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Info about all installed browsers on a Linux system  RSS feed

 
V Chauhan
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Hi Ranchers,

I need a way to find out what are the various browsers installed on a Linux system.

Can someone please point me out how to accomplish this?

TIA,
Basu.
 
Ernest Friedman-Hill
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There's no universal way to do it. You could use the platform's package manager to query for known browser names; this would miss browsers that were not installed by the package manager, and it's distro-specific (rpm, apt, etc)

You could ask the desktop environment; first, of course, you'd have to figure out which one was in place, then query it in an environment-specific way.

Finally, you could search for known executable names -- mozilla, konqueror, etc. If I had to do this, I think I'd do it this way.
 
M Beck
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depending on exactly what the linux platform is, the package manager might actually be of considerable help. packages often can list what "features" they provide, and some package managers can be asked what packages provide a given "feature". for example, on my Mandrake Linux system, i can do this:

here, the "webclient" feature should be "provided" by every package that can serve as a "web browser" of sorts. but there are several things to note:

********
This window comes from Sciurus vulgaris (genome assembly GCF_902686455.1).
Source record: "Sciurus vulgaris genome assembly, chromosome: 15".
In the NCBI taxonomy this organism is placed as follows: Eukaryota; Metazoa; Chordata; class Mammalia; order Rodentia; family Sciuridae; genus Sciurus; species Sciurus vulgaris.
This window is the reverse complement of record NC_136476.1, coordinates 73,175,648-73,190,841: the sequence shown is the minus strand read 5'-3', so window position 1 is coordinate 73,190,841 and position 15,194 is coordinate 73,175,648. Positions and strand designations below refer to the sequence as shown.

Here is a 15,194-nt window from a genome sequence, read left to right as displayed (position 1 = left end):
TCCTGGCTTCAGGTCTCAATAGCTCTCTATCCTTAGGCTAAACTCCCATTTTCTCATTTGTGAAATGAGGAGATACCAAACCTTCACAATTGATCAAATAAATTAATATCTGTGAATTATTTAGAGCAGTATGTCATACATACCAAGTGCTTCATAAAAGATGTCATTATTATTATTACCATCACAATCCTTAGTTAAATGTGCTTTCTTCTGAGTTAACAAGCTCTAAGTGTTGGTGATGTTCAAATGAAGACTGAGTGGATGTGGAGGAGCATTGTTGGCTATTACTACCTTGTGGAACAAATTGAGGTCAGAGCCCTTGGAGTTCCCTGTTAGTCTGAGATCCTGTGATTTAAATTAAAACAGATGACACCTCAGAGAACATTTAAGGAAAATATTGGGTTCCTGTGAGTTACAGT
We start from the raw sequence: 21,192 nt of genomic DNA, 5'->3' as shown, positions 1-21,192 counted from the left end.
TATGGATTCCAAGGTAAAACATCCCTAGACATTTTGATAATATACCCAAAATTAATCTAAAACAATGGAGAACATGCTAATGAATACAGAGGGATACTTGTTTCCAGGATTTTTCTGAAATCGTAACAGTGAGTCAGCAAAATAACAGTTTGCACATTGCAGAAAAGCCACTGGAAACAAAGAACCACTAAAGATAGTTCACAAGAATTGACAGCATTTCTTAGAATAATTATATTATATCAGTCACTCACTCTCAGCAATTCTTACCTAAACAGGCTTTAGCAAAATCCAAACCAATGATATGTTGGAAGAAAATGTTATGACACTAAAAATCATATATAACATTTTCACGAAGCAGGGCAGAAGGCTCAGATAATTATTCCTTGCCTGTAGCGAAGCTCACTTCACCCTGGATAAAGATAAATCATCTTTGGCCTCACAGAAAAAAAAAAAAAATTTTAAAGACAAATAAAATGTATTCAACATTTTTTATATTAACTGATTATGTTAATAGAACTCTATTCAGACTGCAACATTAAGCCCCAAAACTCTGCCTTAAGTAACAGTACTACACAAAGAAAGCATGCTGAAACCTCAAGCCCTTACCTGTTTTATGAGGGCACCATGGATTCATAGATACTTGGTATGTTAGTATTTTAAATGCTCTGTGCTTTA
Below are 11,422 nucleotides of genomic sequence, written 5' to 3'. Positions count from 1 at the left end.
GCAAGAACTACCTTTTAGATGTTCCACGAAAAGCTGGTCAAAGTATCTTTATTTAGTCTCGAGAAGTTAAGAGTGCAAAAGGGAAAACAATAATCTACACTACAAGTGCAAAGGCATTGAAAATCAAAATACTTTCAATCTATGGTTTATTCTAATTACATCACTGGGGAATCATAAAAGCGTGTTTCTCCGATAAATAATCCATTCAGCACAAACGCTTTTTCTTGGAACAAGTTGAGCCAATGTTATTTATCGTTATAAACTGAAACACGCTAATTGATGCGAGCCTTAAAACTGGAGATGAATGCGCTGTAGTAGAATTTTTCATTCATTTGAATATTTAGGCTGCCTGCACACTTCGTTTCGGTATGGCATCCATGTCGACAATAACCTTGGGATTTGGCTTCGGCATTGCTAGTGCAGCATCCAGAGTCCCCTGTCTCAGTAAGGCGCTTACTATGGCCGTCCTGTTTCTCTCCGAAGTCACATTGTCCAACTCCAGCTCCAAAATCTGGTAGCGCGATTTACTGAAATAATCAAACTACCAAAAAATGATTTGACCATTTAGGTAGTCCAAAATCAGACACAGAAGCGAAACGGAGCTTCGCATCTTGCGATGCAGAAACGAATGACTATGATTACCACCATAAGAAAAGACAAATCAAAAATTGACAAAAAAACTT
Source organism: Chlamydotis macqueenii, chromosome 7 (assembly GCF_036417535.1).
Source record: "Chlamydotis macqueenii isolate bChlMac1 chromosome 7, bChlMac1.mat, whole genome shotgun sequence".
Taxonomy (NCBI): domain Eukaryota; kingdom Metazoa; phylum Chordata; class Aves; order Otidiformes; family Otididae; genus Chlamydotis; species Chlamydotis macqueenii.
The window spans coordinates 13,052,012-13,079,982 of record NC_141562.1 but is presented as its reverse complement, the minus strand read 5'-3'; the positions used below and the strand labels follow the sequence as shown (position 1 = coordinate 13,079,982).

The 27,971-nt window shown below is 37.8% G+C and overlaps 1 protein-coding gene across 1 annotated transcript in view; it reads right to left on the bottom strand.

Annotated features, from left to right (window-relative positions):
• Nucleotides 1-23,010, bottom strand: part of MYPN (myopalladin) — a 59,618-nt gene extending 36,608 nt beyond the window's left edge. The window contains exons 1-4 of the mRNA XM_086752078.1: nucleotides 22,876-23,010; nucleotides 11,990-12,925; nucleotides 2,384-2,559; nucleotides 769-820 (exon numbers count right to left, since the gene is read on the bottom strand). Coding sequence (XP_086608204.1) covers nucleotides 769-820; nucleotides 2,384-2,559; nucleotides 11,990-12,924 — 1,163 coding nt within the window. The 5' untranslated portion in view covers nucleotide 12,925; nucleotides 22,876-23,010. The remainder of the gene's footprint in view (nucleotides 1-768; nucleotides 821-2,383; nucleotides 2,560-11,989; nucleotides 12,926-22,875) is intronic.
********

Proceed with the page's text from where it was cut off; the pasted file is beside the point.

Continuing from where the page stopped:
• some of the items make little sense. "kdebase-common", for example. well, that's because the KDE desktop environment has a "file manager" that can double as a web browser... but unless you knew that about KDE, you'd be unlikely to know what that item was about.
  • some of the items aren't what you'd think of as a "web client". wget, for example, just downloads files to your hard disk, it doesn't try to display them at all. is that a "web client"? well, it speaks HTTP, so...
  • it missed my firefox, because that wasn't installed using the package manager.
  • i had to know that "webclient" was the right "feature" to use. not every distribution will necessarily use that name for it.
  • not every distribution will necessarily use a package manager that can do this at all!
  • so, for certain specific cases — for example, if you decide to formally support only one linux distribution — this might be of some use. but in the general case, when you need true platform independence, Ernest's advice is far better; in those cases, you'll just have to search for executable file names. or ask the user which browser to start.
     
    Stefan Wagner
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    Another rough method is apropos:


    This lists unexpected results too, and misses firefox as well as konqueror, who didn't filled the man-pages correctly.
    Shame on them
    [ July 06, 2005: Message edited by: Stefan Wagner ]
     
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